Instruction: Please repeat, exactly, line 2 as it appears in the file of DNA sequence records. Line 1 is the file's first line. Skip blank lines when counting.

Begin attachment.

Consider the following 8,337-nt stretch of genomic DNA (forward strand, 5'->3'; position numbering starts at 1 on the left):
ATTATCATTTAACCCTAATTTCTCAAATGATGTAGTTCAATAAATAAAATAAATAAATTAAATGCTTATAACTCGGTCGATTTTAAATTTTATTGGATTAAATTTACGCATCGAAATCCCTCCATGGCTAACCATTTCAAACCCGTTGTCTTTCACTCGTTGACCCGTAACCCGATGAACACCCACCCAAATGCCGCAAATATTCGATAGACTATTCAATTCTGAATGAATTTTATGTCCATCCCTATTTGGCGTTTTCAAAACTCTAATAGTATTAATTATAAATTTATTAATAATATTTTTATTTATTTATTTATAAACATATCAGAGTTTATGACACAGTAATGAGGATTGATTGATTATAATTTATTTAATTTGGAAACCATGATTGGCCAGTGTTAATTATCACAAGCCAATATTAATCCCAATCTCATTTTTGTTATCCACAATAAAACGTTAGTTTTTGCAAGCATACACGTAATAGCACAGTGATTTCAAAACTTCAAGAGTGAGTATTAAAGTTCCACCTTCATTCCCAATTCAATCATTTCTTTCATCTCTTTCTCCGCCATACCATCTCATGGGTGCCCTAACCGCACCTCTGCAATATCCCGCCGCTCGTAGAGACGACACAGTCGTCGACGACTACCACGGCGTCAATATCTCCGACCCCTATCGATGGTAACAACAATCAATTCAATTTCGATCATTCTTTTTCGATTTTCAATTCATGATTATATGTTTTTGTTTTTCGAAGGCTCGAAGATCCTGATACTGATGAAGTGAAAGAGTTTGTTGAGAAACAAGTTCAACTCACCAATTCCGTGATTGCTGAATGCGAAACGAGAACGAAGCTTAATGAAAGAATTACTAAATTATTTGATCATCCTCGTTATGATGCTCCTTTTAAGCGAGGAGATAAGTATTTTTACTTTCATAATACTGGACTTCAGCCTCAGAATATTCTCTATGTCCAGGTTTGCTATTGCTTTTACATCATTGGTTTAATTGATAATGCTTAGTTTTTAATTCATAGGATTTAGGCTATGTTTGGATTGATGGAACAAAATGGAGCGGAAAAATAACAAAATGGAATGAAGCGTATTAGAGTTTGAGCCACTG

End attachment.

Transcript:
ATTATCATTTAACCCTAATTTCTCAAATGATGTAGTTCAATAAATAAAATAAATAAATTAAATGCTTATAACTCGGTCGATTTTAAATTTTATTGGATTAAATTTACGCATCGAAATCCCTCCATGGCTAACCATTTCAAACCCGTTGTCTTTCACTCGTTGACCCGTAACCCGATGAACACCCACCCAAATGCCGCAAATATTCGATAGACTATTCAATTCTGAATGAATTTTATGTCCATCCCTATTTGGCGTTTTCAAAACTCTAATAGTATTAATTATAAATTTATTAATAATATTTTTATTTATTTATTTATAAACATATCAGAGTTTATGACACAGTAATGAGGATTGATTGATTATAATTTATTTAATTTGGAAACCATGATTGGCCAGTGTTAATTATCACAAGCCAATATTAATCCCAATCTCATTTTTGTTATCCACAATAAAACGTTAGTTTTTGCAAGCATACACGTAATAGCACAGTGATTTCAAAACTTCAAGAGTGAGTATTAAAGTTCCACCTTCATTCCCAATTCAATCATTTCTTTCATCTCTTTCTCCGCCATACCATCTCATGGGTGCCCTAACCGCACCTCTGCAATATCCCGCCGCTCGTAGAGACGACACAGTCGTCGACGACTACCACGGCGTCAATATCTCCGACCCCTATCGATGGTAACAACAATCAATTCAATTTCGATCATTCTTTTTCGATTTTCAATTCATGATTATATGTTTTTGTTTTTCGAAGGCTCGAAGATCCTGATACTGATGAAGTGAAAGAGTTTGTTGAGAAACAAGTTCAACTCACCAATTCCGTGATTGCTGAATGCGAAACGAGAACGAAGCTTAATGAAAGAATTACTAAATTATTTGATCATCCTCGTTATGATGCTCCTTTTAAGCGAGGAGATAAGTATTTTTACTTTCATAATACTGGACTTCAGCCTCAGAATATTCTCTATGTCCAGGTTTGCTATTGCTTTTACATCATTGGTTTAATTGATAATGCTTAGTTTTTAATTCATAGGATTTAGGCTATGTTTGGATTGATGGAACAAAATGGAGCGGAAAAATAACAAAATGGAATGAAGCGTATTAGAGTTTGAGCCACTG